Usually in a domestic environment, the most important part of the installation is the circuit protection, ie the Consumer Unit or Fusebox back at the main intake. If yours is more than ten years old, it is likely to need replacing.
To fully comply with regulations, residual current protection has to be installed for almost all circuits and this is usually done by one of two methods:
A new Split Board Consumer Unit having two main RCDs (residual current device) each protecting several circuits.
A new ordinary Consumer Unit with an RCBO (residual current breaker with overload) for each circuit.
Either option will of course give the required residual current protection but the second provides dedicated protection, so when (not if) a fault occurs on a circuit, ONLY that circuit will trip. We strongly recommend option 2 if budget allows.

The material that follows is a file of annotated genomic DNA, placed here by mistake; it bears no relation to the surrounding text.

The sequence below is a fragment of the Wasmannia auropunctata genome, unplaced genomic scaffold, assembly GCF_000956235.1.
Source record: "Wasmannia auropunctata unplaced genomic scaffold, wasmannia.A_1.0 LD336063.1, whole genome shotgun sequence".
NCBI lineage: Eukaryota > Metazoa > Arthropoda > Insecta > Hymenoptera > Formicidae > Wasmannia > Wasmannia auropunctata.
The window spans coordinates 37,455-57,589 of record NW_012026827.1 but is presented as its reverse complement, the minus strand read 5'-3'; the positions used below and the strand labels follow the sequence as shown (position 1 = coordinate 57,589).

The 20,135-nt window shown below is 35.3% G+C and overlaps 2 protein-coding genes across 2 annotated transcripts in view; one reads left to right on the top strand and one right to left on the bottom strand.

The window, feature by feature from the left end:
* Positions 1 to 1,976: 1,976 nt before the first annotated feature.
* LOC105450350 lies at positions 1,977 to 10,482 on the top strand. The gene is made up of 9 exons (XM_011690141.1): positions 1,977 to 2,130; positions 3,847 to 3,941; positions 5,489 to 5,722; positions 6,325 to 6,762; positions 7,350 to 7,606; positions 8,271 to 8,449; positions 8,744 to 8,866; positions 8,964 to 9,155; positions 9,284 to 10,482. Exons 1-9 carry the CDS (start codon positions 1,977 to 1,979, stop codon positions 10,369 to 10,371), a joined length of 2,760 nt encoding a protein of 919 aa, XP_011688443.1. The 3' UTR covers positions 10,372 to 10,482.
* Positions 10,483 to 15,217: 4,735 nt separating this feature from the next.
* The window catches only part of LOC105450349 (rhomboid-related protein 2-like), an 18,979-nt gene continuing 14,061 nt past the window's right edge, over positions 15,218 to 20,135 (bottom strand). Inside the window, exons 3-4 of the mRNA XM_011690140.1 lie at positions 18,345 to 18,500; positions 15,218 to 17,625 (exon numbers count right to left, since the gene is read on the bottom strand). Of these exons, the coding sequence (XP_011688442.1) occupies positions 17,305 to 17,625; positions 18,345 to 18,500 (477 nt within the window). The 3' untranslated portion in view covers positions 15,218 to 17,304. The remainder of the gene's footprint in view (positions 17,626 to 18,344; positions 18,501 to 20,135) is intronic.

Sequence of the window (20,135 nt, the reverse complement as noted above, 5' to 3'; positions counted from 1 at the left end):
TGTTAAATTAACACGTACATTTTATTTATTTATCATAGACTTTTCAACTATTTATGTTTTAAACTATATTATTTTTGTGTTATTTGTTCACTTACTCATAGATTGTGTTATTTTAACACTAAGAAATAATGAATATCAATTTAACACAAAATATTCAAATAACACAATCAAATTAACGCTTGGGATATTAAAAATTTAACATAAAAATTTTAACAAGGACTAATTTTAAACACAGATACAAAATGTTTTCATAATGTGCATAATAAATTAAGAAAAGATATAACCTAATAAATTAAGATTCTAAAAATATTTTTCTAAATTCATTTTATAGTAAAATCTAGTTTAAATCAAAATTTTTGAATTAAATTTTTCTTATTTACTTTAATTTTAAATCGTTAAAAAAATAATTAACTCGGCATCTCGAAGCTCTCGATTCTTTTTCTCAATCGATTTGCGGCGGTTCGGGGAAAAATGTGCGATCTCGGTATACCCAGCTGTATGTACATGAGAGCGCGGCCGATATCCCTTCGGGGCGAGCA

There are several shortcuts that contractors can make when replacing a fusebox so please be wary. It is very important that you receive an Installation Certificate with a Schedule of Test Results and a Part P certificate assuring compliance with the Building Regulations. You should also receive a full and precise circuit list, not just sticky labels showing ‘sockets’ and ‘lights’.